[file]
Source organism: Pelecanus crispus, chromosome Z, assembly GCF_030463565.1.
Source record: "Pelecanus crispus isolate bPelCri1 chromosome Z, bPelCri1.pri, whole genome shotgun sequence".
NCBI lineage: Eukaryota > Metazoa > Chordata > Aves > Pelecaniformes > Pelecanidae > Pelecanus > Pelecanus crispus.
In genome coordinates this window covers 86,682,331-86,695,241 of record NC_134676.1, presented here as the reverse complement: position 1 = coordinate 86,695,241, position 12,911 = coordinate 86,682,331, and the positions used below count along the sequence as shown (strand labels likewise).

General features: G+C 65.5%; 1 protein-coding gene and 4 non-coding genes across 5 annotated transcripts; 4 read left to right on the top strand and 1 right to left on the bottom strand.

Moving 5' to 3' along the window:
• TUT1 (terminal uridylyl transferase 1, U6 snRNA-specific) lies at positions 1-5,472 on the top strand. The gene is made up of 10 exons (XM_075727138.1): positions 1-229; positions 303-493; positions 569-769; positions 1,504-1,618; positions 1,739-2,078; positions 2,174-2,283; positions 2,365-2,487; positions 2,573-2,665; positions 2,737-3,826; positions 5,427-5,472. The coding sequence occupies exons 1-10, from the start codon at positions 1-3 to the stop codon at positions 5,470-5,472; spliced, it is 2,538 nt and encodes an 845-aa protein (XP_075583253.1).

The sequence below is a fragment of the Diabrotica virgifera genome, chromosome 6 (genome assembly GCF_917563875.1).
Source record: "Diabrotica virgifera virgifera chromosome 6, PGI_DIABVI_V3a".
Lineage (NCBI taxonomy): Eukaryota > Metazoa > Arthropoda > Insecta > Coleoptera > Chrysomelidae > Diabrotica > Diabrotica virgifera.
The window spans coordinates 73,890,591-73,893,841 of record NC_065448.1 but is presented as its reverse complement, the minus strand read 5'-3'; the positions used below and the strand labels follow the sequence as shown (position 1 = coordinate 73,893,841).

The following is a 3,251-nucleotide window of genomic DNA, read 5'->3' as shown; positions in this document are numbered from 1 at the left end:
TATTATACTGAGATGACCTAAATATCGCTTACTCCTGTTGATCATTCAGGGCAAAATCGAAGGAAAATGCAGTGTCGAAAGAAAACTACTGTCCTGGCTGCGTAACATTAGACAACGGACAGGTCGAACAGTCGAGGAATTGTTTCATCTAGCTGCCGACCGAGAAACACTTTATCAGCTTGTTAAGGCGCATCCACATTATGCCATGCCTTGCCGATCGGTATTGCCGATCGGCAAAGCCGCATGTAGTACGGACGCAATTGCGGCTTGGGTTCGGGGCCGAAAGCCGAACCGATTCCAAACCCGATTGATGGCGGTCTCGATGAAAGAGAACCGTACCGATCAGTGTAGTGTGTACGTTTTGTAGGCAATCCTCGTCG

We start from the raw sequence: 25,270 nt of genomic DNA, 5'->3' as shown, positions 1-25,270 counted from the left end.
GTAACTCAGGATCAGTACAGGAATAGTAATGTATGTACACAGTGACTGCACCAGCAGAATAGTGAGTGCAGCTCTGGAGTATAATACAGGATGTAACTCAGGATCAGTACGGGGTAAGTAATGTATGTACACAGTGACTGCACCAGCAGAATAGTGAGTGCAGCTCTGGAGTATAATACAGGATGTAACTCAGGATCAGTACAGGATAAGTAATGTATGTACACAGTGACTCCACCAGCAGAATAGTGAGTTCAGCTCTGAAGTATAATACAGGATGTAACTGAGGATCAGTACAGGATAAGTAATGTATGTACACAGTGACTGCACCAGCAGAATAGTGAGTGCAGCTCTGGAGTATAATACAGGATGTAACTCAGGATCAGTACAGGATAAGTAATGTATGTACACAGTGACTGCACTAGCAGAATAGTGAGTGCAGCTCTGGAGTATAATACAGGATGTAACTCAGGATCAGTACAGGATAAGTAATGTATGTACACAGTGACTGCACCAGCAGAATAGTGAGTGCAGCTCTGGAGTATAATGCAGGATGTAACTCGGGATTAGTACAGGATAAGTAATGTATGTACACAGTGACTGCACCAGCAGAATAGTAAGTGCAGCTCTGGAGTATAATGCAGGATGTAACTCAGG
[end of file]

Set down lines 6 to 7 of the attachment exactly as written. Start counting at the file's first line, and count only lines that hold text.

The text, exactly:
Moving 5' to 3' along the window:
• TUT1 (terminal uridylyl transferase 1, U6 snRNA-specific) lies at positions 1-5,472 on the top strand. The gene is made up of 10 exons (XM_075727138.1): positions 1-229; positions 303-493; positions 569-769; positions 1,504-1,618; positions 1,739-2,078; positions 2,174-2,283; positions 2,365-2,487; positions 2,573-2,665; positions 2,737-3,826; positions 5,427-5,472. The coding sequence occupies exons 1-10, from the start codon at positions 1-3 to the stop codon at positions 5,470-5,472; spliced, it is 2,538 nt and encodes an 845-aa protein (XP_075583253.1).